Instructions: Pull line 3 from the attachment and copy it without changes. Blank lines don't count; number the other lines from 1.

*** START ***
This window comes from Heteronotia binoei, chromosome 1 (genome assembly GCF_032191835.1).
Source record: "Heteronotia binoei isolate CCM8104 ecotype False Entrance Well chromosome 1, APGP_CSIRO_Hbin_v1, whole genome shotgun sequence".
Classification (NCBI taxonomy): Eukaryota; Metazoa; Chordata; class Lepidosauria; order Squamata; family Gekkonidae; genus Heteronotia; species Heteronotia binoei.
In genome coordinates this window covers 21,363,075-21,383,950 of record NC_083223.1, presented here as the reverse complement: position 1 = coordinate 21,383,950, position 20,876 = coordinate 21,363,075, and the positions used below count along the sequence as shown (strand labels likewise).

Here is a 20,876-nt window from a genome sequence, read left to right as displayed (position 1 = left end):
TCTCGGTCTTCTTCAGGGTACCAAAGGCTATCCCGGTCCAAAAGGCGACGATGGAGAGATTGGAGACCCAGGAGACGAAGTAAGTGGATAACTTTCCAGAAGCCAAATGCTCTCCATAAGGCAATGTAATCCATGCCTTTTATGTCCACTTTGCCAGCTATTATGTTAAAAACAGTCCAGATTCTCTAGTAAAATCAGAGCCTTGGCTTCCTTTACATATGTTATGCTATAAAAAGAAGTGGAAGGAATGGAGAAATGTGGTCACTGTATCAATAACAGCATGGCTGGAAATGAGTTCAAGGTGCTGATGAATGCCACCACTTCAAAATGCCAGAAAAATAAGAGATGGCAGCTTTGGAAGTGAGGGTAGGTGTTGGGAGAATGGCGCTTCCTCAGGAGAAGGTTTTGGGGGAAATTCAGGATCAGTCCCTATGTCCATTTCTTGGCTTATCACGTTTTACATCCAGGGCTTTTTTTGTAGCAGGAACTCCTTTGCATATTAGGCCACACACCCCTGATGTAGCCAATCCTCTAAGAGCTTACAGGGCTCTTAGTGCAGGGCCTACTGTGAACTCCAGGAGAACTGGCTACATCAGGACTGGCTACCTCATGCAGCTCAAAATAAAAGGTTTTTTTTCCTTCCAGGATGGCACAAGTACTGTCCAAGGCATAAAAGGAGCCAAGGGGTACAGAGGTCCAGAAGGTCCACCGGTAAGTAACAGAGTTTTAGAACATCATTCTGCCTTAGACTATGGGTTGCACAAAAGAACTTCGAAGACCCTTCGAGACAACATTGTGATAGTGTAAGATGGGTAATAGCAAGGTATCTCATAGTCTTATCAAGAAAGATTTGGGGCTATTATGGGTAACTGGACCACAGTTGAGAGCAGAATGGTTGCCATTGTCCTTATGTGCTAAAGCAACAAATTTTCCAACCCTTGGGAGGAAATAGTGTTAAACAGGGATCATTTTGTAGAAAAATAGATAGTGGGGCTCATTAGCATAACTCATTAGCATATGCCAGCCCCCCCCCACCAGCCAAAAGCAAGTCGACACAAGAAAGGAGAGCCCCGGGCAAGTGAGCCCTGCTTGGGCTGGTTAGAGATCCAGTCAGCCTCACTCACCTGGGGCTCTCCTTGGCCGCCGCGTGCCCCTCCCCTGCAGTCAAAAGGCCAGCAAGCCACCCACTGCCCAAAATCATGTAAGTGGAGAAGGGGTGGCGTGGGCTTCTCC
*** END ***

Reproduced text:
Classification (NCBI taxonomy): Eukaryota; Metazoa; Chordata; class Lepidosauria; order Squamata; family Gekkonidae; genus Heteronotia; species Heteronotia binoei.